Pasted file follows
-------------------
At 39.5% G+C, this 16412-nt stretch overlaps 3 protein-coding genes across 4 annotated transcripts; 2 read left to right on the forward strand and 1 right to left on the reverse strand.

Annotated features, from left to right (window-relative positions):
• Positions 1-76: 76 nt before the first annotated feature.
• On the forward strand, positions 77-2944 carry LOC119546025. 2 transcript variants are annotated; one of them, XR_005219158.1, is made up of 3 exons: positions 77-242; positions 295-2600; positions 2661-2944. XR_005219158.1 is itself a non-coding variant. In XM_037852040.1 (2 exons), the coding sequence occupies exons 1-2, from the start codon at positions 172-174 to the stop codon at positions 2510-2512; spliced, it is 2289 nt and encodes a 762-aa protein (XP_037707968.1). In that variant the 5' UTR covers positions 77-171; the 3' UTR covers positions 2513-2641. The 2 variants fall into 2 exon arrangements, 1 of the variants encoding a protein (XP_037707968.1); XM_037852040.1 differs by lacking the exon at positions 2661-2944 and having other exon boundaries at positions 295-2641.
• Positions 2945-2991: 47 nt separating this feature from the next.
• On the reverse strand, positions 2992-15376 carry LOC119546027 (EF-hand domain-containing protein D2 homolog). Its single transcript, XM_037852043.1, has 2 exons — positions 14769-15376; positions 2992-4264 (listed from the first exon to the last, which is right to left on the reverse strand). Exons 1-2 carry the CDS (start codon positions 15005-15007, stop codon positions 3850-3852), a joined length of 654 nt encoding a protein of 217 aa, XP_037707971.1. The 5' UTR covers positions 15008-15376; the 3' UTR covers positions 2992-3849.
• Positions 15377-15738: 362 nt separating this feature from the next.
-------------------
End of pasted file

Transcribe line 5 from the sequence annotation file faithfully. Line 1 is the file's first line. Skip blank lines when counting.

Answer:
• Positions 2945-2991: 47 nt separating this feature from the next.